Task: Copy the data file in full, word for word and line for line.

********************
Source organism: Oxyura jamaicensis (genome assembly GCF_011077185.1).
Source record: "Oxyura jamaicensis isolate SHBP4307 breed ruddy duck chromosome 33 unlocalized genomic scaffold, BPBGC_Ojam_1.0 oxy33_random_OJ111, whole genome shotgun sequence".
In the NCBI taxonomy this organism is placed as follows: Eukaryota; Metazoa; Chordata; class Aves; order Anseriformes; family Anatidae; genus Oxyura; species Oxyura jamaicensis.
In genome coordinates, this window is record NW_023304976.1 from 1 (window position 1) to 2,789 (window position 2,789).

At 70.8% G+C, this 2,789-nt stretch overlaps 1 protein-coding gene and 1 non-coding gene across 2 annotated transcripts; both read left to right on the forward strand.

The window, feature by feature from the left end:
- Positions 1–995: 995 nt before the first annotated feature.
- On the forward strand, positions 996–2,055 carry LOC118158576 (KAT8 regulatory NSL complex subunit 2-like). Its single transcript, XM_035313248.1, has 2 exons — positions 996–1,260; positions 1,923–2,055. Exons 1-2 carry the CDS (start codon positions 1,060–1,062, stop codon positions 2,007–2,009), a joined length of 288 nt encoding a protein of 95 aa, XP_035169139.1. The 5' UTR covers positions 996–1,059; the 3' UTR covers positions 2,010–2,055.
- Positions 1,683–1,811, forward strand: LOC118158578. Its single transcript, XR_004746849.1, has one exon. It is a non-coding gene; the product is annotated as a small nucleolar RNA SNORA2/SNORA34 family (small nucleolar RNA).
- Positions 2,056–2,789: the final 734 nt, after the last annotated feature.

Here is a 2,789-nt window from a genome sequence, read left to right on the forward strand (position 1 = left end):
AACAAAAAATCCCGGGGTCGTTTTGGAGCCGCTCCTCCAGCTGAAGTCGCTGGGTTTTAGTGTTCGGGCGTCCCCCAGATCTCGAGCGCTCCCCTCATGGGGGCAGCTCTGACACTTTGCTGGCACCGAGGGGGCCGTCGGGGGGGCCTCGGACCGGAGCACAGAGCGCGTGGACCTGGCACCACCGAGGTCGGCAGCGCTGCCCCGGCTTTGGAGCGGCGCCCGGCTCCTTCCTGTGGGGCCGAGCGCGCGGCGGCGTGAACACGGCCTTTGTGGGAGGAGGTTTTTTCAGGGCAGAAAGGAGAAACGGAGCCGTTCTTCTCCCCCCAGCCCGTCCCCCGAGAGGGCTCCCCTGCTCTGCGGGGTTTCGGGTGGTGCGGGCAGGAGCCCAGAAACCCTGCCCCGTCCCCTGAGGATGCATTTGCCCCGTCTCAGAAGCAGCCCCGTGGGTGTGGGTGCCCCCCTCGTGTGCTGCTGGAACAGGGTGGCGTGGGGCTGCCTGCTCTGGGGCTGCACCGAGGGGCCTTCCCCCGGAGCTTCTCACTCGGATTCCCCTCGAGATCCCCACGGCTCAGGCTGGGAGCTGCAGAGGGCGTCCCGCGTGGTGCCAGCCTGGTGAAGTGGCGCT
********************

Source organism: Oxyura jamaicensis (genome assembly GCF_011077185.1).
Source record: "Oxyura jamaicensis isolate SHBP4307 breed ruddy duck chromosome 33 unlocalized genomic scaffold, BPBGC_Ojam_1.0 oxy33_random_OJ111, whole genome shotgun sequence".
In the NCBI taxonomy this organism is placed as follows: Eukaryota; Metazoa; Chordata; class Aves; order Anseriformes; family Anatidae; genus Oxyura; species Oxyura jamaicensis.
In genome coordinates, this window is record NW_023304976.1 from 1 (window position 1) to 2,789 (window position 2,789).

At 70.8% G+C, this 2,789-nt stretch overlaps 1 protein-coding gene and 1 non-coding gene across 2 annotated transcripts; both read left to right on the forward strand.

The window, feature by feature from the left end:
- Positions 1–995: 995 nt before the first annotated feature.
- On the forward strand, positions 996–2,055 carry LOC118158576 (KAT8 regulatory NSL complex subunit 2-like). Its single transcript, XM_035313248.1, has 2 exons — positions 996–1,260; positions 1,923–2,055. Exons 1-2 carry the CDS (start codon positions 1,060–1,062, stop codon positions 2,007–2,009), a joined length of 288 nt encoding a protein of 95 aa, XP_035169139.1. The 5' UTR covers positions 996–1,059; the 3' UTR covers positions 2,010–2,055.
- Positions 1,683–1,811, forward strand: LOC118158578. Its single transcript, XR_004746849.1, has one exon. It is a non-coding gene; the product is annotated as a small nucleolar RNA SNORA2/SNORA34 family (small nucleolar RNA).
- Positions 2,056–2,789: the final 734 nt, after the last annotated feature.

Here is a 2,789-nt window from a genome sequence, read left to right on the forward strand (position 1 = left end):
AACAAAAAATCCCGGGGTCGTTTTGGAGCCGCTCCTCCAGCTGAAGTCGCTGGGTTTTAGTGTTCGGGCGTCCCCCAGATCTCGAGCGCTCCCCTCATGGGGGCAGCTCTGACACTTTGCTGGCACCGAGGGGGCCGTCGGGGGGGCCTCGGACCGGAGCACAGAGCGCGTGGACCTGGCACCACCGAGGTCGGCAGCGCTGCCCCGGCTTTGGAGCGGCGCCCGGCTCCTTCCTGTGGGGCCGAGCGCGCGGCGGCGTGAACACGGCCTTTGTGGGAGGAGGTTTTTTCAGGGCAGAAAGGAGAAACGGAGCCGTTCTTCTCCCCCCAGCCCGTCCCCCGAGAGGGCTCCCCTGCTCTGCGGGGTTTCGGGTGGTGCGGGCAGGAGCCCAGAAACCCTGCCCCGTCCCCTGAGGATGCATTTGCCCCGTCTCAGAAGCAGCCCCGTGGGTGTGGGTGCCCCCCTCGTGTGCTGCTGGAACAGGGTGGCGTGGGGCTGCCTGCTCTGGGGCTGCACCGAGGGGCCTTCCCCCGGAGCTTCTCACTCGGATTCCCCTCGAGATCCCCACGGCTCAGGCTGGGAGCTGCAGAGGGCGTCCCGCGTGGTGCCAGCCTGGTGAAGTGGCGCT